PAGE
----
These three dangers have never come together simultaneously: openly expressed US presidential doubts over the cost and value of transatlantic commitments; growing, migrant-driven populist dangers tearing at European unity; and rising trade conflicts without any offsetting common project to repair fraying bonds.
First, the US president is more openly questioning the key institutions—particularly NATO and the European Union—that have been the glue that has held together what has been known as “the Free World” for the seven decades since World War II. Said Trump, “the European Union, of course, was set up to take advantage of the United States.”
Second, migrant controversies are driving populist politics that are pulling at the seams of the European Union. An EU deal hashed out just before the weekend to better share the migrant burden seems to have done less to solve differences than to underscore the stubborn nature of the nationalist and populist challenge, most perilously from Italy.
Finally, North America and Europe lack any new and galvanizing economic or security project to recharge transatlantic relations. Instead, new US tariffs and EU countermeasures are deepening the divide after the acrimonious G7 talks and US withdrawals from the Paris climate agreement and the Iran nuclear deal. President Trump’s visit to Europe this month for a NATO summit, to be followed by a Helsinki meeting with Russia’s Vladimir Putin, could help repair the rift – or further widen it.
All that left Poland’s Donald Tusk, the President of the European Council, telling EU leaders late this week that Trump poses a serious threat to Western unity that should not be dismissed. “He has a method and is serious in his mission against an international rules-based order,” Tusk told his fellow EU leaders. “He is on a mission against what we stand for.”
US Secretary of State Mike Pompeo disagrees. Reacting to the rising chorus of European concern, he told the Wall Street Journal’s Walter Russell Mead in an interview that the Trump purpose isn’t to wreck the global system but rather align it with new realities.
It’s worth reading Pompeo closely, as a new transatlantic bargain presents itself that is based on a pragmatic, interest-based approach freed of the nostalgia of what global institutions and alliances have provided the US and its allies in the past. Trump doesn’t believe that structure pays the US dividends now, so he is focused instead on how it will enhance US power going forward into a new era of major power competition.
It’s easy to get so lost in President Trump’s inflammatory rhetoric that one assumes his purpose is destruction, not reform, but that’s not Pompeo’s view. “When I watch President Trump give guidance to our team, his question is always, ‘How does that structure impact America in 2018 and beyond.’” Trump’s “prepared to be disruptive,” Pompeo says, “when he sees arrangements that put America, and American workers, at a disadvantage.”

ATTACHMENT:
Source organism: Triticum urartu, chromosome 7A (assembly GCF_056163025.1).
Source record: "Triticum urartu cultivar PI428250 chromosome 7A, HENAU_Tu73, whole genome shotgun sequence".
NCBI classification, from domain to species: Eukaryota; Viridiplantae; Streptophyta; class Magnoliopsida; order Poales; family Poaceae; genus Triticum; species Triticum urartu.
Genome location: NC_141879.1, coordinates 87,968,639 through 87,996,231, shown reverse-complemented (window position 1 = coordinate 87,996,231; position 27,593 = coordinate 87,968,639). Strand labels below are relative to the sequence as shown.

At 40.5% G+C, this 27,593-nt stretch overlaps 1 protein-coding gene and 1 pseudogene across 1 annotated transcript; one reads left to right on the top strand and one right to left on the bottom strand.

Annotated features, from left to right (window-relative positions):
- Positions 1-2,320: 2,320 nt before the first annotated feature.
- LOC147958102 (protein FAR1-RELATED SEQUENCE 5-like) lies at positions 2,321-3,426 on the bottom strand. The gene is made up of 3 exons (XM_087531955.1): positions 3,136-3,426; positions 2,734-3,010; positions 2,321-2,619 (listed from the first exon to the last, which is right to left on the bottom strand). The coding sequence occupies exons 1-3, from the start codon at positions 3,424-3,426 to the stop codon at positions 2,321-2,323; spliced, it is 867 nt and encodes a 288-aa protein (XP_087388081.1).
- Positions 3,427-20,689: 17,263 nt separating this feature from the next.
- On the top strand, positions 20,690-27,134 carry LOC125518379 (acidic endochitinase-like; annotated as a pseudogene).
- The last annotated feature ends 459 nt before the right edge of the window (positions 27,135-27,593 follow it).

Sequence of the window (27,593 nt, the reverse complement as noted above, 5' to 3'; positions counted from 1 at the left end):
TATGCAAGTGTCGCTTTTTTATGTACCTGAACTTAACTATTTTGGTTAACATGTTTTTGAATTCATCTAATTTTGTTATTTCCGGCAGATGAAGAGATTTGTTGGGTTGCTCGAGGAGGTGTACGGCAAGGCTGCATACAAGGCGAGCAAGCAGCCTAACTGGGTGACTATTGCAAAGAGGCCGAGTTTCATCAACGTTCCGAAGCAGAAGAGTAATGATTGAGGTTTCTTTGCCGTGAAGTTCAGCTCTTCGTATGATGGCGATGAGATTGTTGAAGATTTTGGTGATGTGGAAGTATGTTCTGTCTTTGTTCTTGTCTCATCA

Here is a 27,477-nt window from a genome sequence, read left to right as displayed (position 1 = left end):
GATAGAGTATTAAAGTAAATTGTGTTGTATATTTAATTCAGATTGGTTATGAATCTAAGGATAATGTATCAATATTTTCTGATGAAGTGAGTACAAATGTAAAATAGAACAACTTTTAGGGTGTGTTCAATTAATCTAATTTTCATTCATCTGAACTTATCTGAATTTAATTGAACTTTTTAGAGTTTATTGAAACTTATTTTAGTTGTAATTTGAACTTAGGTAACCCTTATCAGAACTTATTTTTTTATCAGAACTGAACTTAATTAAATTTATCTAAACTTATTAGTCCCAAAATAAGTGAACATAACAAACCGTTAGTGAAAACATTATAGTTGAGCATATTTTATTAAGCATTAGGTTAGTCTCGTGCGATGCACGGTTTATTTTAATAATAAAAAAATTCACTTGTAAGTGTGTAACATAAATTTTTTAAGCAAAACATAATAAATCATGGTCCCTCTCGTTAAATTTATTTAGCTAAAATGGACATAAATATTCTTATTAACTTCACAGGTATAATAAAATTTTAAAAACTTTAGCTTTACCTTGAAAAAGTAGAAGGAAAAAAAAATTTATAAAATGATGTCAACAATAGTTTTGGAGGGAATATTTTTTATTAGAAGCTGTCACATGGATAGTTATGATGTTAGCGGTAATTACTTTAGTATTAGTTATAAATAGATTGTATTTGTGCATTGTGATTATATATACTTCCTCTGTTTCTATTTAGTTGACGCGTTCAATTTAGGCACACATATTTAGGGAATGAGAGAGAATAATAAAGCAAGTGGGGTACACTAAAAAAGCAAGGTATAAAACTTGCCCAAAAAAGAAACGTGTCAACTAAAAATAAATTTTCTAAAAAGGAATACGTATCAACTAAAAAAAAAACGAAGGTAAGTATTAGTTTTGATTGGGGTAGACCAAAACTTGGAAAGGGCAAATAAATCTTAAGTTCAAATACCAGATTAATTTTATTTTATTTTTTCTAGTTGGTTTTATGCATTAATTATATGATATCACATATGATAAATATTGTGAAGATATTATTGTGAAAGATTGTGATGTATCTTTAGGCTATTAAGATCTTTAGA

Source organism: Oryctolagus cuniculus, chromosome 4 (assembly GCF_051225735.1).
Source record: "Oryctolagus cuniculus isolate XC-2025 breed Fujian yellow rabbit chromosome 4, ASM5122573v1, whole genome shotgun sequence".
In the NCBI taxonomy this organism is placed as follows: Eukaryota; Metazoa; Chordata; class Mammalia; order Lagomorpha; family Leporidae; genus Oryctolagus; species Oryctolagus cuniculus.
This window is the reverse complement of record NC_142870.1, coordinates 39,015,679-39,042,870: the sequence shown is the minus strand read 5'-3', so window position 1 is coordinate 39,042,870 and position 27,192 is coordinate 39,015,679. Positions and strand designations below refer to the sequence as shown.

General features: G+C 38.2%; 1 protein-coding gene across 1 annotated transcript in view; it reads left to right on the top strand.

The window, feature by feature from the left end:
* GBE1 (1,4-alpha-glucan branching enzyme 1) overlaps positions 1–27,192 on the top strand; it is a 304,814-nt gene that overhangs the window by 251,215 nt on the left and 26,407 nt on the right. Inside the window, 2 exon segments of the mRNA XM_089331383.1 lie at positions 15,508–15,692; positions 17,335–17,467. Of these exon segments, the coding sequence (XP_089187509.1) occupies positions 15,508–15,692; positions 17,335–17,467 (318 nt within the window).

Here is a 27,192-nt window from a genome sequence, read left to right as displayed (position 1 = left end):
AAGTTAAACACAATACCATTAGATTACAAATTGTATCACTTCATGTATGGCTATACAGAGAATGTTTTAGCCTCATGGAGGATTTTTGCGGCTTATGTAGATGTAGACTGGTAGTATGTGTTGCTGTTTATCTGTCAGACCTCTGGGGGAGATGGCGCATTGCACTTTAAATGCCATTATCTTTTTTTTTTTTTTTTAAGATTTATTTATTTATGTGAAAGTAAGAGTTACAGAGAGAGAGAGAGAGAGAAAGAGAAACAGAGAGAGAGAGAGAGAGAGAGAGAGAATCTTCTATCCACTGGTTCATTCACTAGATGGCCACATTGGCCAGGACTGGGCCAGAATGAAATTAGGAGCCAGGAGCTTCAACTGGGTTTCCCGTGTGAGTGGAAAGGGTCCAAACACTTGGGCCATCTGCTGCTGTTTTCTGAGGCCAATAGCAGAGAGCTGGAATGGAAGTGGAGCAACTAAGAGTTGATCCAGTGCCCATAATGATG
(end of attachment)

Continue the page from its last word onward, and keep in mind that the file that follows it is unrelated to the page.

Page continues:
Mead writes that Trump’s agenda, as communicated by Pompeo, “is one of extraordinary ambition: to rewrite the rules of world order in America’s favor while working out stable relationships with geopolitical rivals.” Pompeo sees his task as reforming rules “that no longer are fair and equitable” while maintaining “the important historical relationships with Europe and the countries in Asia that are truly our partners.”
If Trump’s approach is indeed more to reform than destroy, this would be a good month to begin to demonstrate that at NATO and with Putin. At NATO, he could take a victory lap to celebrate the alliance’s positive trajectory during his watch in creating new commands, increasing defense spending, sharpening military readiness and deepening support for anti-terrorist operations in Iraq and elsewhere. With Putin, he could make crystal clear that sanctions won’t budge until he’s out of Ukraine – and underscore his commitment to NATO allies on the front lines.
Or he could tee up the summit with new tariffs on German cars, take new swipes at allies for falling short of defense spending commitments, and send a less than clear message to Putin regarding his commitment to NATO allies on the front lines.
The nightmare scenario for European allies is that he would leave the NATO summit in conflict with his partners and follow it with a common cause meeting with Putin.
What Pompeo told Mead is that, to be able to speak with confidence for the President around the world, he spends “a lot of time … trying to make sure that I have my whole workforce, my whole team, understanding the commander’s intent in a deep way.”
He’ll want to share those conclusions with his European partners this month as so much hangs on the answer. They’ll want to hope Pompeo is right that the intent is more to reform than destroy.
Frederick Kempe is president and chief executive officer of the Atlantic Council. You can follow him on Twitter @FredKempe. This blog post is based on his weekly InflectionPoints newsletter. Read the newsletter in full here.